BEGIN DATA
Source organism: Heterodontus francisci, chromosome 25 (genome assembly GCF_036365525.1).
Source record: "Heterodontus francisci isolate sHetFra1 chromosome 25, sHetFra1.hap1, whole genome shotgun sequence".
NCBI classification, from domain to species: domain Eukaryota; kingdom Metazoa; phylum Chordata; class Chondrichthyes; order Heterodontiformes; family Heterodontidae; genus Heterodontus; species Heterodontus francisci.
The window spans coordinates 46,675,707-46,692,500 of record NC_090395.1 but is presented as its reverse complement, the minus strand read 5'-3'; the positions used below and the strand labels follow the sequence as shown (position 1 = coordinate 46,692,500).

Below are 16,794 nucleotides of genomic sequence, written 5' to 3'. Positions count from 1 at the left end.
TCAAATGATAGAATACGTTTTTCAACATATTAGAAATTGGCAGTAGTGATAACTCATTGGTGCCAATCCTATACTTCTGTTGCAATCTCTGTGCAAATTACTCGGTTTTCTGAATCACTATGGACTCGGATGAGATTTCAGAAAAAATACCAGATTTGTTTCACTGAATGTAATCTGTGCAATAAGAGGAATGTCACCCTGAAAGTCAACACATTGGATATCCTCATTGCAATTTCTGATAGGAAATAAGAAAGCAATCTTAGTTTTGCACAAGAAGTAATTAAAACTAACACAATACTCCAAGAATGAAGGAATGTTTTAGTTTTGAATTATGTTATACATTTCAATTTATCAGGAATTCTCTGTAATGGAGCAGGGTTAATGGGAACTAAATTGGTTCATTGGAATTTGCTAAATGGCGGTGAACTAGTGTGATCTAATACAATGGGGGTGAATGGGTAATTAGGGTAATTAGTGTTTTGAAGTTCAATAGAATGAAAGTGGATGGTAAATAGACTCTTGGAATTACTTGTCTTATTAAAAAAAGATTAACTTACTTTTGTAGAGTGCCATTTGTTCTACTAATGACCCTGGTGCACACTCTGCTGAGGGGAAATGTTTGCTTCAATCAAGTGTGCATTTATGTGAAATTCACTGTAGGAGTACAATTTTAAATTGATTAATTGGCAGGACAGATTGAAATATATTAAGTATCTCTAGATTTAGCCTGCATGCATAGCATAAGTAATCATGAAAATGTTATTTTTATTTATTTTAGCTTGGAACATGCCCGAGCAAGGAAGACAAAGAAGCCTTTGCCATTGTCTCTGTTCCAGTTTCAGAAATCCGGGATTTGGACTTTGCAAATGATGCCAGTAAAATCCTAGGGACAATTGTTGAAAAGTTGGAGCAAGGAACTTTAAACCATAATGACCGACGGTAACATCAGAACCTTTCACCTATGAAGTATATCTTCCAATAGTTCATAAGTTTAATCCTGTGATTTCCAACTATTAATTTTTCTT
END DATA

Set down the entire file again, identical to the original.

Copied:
Source organism: Heterodontus francisci, chromosome 25 (genome assembly GCF_036365525.1).
Source record: "Heterodontus francisci isolate sHetFra1 chromosome 25, sHetFra1.hap1, whole genome shotgun sequence".
NCBI classification, from domain to species: domain Eukaryota; kingdom Metazoa; phylum Chordata; class Chondrichthyes; order Heterodontiformes; family Heterodontidae; genus Heterodontus; species Heterodontus francisci.
The window spans coordinates 46,675,707-46,692,500 of record NC_090395.1 but is presented as its reverse complement, the minus strand read 5'-3'; the positions used below and the strand labels follow the sequence as shown (position 1 = coordinate 46,692,500).

Below are 16,794 nucleotides of genomic sequence, written 5' to 3'. Positions count from 1 at the left end.
TCAAATGATAGAATACGTTTTTCAACATATTAGAAATTGGCAGTAGTGATAACTCATTGGTGCCAATCCTATACTTCTGTTGCAATCTCTGTGCAAATTACTCGGTTTTCTGAATCACTATGGACTCGGATGAGATTTCAGAAAAAATACCAGATTTGTTTCACTGAATGTAATCTGTGCAATAAGAGGAATGTCACCCTGAAAGTCAACACATTGGATATCCTCATTGCAATTTCTGATAGGAAATAAGAAAGCAATCTTAGTTTTGCACAAGAAGTAATTAAAACTAACACAATACTCCAAGAATGAAGGAATGTTTTAGTTTTGAATTATGTTATACATTTCAATTTATCAGGAATTCTCTGTAATGGAGCAGGGTTAATGGGAACTAAATTGGTTCATTGGAATTTGCTAAATGGCGGTGAACTAGTGTGATCTAATACAATGGGGGTGAATGGGTAATTAGGGTAATTAGTGTTTTGAAGTTCAATAGAATGAAAGTGGATGGTAAATAGACTCTTGGAATTACTTGTCTTATTAAAAAAAGATTAACTTACTTTTGTAGAGTGCCATTTGTTCTACTAATGACCCTGGTGCACACTCTGCTGAGGGGAAATGTTTGCTTCAATCAAGTGTGCATTTATGTGAAATTCACTGTAGGAGTACAATTTTAAATTGATTAATTGGCAGGACAGATTGAAATATATTAAGTATCTCTAGATTTAGCCTGCATGCATAGCATAAGTAATCATGAAAATGTTATTTTTATTTATTTTAGCTTGGAACATGCCCGAGCAAGGAAGACAAAGAAGCCTTTGCCATTGTCTCTGTTCCAGTTTCAGAAATCCGGGATTTGGACTTTGCAAATGATGCCAGTAAAATCCTAGGGACAATTGTTGAAAAGTTGGAGCAAGGAACTTTAAACCATAATGACCGACGGTAACATCAGAACCTTTCACCTATGAAGTATATCTTCCAATAGTTCATAAGTTTAATCCTGTGATTTCCAACTATTAATTTTTCTT